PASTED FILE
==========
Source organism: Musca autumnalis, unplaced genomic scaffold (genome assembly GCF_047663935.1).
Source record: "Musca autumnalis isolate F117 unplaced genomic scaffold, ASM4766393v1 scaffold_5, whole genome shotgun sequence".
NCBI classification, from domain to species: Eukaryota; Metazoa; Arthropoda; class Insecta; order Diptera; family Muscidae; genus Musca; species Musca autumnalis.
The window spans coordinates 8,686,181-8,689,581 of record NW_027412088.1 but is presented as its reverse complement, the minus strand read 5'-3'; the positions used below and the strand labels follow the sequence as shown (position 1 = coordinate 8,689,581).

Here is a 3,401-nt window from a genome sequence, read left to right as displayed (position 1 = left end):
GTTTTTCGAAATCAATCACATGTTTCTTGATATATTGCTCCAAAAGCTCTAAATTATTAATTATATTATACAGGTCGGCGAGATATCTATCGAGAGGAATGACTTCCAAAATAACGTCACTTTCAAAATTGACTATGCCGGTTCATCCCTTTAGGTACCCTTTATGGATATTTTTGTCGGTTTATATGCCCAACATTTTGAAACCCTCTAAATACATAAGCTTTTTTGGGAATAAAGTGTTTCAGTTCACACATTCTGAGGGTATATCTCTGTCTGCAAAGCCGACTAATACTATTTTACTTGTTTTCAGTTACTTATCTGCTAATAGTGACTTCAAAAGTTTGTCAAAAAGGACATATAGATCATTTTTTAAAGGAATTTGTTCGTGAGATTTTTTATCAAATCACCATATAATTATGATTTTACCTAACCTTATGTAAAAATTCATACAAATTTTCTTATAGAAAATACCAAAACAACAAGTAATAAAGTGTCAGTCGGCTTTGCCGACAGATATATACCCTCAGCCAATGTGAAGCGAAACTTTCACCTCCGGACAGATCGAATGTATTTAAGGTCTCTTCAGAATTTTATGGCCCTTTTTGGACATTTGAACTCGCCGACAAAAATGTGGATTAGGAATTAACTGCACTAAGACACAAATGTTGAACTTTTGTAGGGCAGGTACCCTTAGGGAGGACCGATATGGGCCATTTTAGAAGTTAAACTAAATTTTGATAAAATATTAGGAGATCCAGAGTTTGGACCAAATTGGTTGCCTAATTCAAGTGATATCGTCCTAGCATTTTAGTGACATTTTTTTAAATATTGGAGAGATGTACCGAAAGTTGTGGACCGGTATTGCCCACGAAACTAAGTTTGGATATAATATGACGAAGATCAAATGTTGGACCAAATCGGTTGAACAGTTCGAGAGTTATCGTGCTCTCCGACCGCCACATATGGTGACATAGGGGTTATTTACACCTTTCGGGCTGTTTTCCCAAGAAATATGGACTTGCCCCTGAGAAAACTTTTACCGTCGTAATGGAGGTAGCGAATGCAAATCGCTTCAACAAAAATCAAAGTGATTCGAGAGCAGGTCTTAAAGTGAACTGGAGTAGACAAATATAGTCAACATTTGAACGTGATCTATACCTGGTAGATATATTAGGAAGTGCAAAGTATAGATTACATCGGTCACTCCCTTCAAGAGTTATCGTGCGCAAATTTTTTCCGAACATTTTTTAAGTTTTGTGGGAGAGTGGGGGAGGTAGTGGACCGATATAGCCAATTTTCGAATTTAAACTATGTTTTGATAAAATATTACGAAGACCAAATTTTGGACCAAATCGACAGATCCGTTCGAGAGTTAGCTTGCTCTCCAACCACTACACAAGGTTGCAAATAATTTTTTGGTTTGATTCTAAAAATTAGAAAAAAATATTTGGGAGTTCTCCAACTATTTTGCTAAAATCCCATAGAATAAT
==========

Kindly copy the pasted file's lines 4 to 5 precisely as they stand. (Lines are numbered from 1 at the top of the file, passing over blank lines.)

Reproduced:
The window spans coordinates 8,686,181-8,689,581 of record NW_027412088.1 but is presented as its reverse complement, the minus strand read 5'-3'; the positions used below and the strand labels follow the sequence as shown (position 1 = coordinate 8,689,581).

Here is a 3,401-nt window from a genome sequence, read left to right as displayed (position 1 = left end):